Relocating - need advice on how to evaluate land

rayne
By rayne on Tue, Oct 29, 2013 - 12:33pm

Does anyone have recommendations for books or tips on how to evaluate land for potential permaculture?  We are going to be moving to the Northeast next year but not sure yet which state.  I really like southern New Hampshire because it looks like the growing season is reasonable and the state taxes and gun laws are favorable.  We are going to take a look at the Keene area.  

The other state would be New Jersey so as to be close to my husband's company.  I've never been to NJ (or NH for that matter) but it seems that there are a lot of people there and I'm assuming not too much farmland?

Anyway, I've lived my entire life in the Pacific Northwest and I know nothing about east coast plants, soil, geology, etc.  Are there indicators we should look for in evaluating a property?  Are there any really great books about growing in New England that I should read first?

 

11 Comments

kevinoman0221's picture
kevinoman0221
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Ben Falk

Check out Ben Falk: 

http://www.wholesystemsdesign.com/who-we-are/

He's in New England. He has a book out that I've heard good things about but have not yet read myself. I heard about him in an interview with Jack Spirko here:

http://www.thesurvivalpodcast.com/falk-on-the-resilient-homestead

I listened to that interview at least 3 times; it has a lot of good info in there, with a section on site selection. 

Wendy S. Delmater's picture
Wendy S. Delmater
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relocation: NJ vs NH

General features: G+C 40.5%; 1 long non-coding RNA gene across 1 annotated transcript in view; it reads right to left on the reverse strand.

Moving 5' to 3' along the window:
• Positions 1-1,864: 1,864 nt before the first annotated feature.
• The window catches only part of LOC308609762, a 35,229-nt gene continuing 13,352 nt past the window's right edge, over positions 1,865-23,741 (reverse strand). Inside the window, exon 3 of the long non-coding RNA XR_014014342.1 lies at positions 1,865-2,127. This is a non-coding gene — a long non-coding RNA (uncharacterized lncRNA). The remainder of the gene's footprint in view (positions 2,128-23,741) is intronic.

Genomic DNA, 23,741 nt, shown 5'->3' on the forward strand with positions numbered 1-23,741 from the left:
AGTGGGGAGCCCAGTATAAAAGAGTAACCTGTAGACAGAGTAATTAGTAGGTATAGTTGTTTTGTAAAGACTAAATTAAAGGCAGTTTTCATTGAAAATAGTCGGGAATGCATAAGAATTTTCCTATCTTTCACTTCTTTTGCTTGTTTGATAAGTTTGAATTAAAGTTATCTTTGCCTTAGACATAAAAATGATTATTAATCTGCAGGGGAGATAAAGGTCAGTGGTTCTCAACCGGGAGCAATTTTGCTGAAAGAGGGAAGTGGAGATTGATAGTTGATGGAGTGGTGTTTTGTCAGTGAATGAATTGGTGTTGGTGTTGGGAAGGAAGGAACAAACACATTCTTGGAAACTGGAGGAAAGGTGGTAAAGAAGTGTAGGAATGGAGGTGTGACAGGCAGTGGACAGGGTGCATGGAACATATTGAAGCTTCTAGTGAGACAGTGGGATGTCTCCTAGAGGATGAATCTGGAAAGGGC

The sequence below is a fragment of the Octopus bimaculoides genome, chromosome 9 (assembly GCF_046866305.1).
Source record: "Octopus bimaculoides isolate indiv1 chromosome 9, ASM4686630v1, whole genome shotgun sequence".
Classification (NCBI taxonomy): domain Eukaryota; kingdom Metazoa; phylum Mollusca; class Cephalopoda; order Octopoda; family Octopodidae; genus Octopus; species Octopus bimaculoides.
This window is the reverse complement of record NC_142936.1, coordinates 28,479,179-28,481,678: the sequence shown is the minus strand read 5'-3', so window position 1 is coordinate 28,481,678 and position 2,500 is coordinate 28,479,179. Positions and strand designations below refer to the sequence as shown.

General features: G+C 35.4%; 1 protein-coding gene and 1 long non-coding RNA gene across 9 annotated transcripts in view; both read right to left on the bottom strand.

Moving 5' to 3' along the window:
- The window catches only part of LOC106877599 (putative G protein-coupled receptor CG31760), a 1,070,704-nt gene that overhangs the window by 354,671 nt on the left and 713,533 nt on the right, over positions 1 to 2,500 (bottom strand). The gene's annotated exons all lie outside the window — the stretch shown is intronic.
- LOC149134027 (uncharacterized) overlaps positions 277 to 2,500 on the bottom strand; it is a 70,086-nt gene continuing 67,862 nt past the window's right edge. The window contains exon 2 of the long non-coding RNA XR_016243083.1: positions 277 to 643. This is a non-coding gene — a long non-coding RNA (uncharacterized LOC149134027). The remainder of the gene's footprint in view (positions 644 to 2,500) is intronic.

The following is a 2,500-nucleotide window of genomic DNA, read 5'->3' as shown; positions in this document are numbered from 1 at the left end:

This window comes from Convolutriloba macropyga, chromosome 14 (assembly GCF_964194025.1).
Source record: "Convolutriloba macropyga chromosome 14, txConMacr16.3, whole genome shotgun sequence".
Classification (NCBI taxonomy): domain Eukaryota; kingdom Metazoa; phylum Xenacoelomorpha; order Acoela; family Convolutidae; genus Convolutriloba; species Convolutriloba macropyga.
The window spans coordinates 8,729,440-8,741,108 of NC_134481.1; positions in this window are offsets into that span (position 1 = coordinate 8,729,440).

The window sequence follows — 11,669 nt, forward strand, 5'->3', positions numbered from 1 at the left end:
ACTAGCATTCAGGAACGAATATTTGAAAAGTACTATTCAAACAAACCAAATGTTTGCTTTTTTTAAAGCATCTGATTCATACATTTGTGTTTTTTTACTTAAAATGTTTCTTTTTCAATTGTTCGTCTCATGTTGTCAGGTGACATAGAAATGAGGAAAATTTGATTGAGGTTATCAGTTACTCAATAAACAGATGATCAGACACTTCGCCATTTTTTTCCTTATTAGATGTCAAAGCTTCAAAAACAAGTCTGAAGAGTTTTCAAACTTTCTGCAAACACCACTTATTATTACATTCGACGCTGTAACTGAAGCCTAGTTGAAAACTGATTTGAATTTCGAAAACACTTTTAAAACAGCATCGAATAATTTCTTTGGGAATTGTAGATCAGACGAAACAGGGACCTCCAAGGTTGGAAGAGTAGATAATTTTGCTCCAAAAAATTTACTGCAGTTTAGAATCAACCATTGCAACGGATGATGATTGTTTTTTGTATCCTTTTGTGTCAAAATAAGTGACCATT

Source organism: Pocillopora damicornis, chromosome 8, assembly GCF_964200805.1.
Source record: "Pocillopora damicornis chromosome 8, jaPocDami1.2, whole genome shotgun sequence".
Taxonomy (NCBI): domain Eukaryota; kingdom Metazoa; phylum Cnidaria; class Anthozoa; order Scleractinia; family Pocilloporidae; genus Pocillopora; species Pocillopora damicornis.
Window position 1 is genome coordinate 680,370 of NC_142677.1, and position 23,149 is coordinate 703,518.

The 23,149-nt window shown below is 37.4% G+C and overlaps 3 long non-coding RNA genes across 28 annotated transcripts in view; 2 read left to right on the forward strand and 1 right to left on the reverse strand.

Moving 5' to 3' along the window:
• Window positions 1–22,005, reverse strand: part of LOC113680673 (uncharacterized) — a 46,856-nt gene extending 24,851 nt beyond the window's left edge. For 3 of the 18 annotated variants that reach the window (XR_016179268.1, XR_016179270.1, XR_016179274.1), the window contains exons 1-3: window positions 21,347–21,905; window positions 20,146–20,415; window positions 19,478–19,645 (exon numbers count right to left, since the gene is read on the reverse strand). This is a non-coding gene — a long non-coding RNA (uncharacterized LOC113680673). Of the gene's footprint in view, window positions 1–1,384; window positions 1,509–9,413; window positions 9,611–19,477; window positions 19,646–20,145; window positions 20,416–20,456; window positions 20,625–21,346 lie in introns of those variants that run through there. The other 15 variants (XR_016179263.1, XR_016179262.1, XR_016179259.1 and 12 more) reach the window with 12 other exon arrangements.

Contrary to popular belief, NJ has huge amounts of farm land. But I cannot, in any way, shape or form, recommend New Jersey. The taxes on the land there are so high that you end up renting your land from the state. And their gun laws are draconian.

On the other hand, my parents retired to Plainfield NH, just south of Lebanon and across the Connecticut river valley from White River Junction, VT. I've been to Keene; it's okay. Beware that the southern part of the state is increasingly full of people escaping from Taxachussets, and they bring their MA political sensibilities with them. NH state taxes and gun laws are already less favorable because of that. The NH seacoast is comparatively expensive to the rest of the state.

Site selection in NH: the Connecticut River valley is nice, but wherever you chose be very aware of water issues. You might have to drill so deep to hit water that it will be cost-prohibitive; it's best you have a stream or pond on the property.